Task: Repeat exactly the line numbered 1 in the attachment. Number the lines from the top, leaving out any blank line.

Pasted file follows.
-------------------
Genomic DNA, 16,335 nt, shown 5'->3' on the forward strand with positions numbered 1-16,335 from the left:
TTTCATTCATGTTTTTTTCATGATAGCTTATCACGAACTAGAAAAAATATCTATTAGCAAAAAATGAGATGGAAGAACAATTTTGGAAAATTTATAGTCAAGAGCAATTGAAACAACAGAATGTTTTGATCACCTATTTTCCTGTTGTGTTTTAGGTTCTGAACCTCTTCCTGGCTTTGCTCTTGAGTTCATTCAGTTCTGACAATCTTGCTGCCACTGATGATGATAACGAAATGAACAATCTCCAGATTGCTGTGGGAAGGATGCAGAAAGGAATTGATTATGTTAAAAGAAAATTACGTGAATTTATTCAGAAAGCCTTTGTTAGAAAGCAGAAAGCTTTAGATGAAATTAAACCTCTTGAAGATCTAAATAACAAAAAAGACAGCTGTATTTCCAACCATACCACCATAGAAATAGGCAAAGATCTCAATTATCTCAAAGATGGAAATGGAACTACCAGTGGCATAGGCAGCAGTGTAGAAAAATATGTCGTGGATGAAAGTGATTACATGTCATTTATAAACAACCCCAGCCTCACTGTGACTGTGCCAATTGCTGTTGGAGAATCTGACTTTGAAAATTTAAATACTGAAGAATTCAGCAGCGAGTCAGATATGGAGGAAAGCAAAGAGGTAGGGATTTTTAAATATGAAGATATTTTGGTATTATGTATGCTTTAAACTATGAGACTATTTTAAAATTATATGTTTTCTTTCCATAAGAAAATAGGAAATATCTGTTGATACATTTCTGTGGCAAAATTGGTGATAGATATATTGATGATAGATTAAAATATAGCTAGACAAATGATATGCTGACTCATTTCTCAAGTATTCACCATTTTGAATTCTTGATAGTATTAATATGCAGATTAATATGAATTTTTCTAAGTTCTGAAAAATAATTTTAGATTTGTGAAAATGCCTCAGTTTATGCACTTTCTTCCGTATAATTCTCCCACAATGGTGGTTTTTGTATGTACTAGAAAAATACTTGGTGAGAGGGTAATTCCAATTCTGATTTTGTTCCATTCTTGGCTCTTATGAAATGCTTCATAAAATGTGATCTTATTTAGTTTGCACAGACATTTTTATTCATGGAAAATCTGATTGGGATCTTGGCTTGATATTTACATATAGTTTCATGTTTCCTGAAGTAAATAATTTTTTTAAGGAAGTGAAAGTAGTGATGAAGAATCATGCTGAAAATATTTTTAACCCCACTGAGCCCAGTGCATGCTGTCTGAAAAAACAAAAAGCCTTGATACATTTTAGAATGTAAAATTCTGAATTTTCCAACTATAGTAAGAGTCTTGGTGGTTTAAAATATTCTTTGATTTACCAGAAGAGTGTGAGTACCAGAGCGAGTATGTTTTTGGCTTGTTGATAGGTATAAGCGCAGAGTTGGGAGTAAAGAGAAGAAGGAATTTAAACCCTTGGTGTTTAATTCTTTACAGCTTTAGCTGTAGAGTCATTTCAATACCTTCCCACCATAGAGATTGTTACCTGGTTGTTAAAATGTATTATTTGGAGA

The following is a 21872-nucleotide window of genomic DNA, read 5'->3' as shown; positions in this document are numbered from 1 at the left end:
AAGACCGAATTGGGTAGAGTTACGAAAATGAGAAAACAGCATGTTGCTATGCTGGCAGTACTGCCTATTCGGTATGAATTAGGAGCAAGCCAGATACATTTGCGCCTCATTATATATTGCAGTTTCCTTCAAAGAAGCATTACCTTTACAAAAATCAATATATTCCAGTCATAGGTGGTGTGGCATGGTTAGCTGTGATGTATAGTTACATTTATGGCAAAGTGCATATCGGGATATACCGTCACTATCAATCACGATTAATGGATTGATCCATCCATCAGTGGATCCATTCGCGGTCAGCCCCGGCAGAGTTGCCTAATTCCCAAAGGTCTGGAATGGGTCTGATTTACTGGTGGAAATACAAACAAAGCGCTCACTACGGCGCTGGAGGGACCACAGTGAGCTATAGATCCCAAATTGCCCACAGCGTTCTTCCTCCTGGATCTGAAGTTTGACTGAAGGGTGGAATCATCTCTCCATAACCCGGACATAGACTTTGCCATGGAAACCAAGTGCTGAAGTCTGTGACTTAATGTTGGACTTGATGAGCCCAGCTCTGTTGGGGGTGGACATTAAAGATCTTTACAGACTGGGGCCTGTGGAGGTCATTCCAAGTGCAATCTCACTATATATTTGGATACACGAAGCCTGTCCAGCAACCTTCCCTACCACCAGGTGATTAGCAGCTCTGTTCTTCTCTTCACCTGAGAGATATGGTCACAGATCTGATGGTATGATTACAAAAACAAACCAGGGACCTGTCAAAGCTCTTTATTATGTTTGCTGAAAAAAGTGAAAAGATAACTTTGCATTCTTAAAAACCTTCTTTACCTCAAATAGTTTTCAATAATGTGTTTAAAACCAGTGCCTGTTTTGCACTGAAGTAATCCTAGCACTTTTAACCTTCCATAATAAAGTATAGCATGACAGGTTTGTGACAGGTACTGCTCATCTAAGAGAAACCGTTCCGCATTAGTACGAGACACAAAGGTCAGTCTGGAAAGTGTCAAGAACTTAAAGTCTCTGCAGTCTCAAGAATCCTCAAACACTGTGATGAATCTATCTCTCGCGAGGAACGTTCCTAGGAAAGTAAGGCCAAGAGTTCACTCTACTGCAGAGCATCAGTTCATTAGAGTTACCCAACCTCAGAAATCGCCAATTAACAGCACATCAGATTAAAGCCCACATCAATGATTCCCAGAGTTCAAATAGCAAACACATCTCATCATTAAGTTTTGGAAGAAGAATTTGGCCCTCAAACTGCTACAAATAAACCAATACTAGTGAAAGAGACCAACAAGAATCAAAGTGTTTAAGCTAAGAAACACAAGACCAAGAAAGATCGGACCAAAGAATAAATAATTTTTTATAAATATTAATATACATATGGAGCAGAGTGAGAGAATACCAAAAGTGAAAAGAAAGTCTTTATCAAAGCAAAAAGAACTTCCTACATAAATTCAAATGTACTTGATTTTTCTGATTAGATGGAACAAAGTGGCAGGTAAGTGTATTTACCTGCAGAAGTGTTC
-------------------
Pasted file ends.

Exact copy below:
Genomic DNA, 16,335 nt, shown 5'->3' on the forward strand with positions numbered 1-16,335 from the left: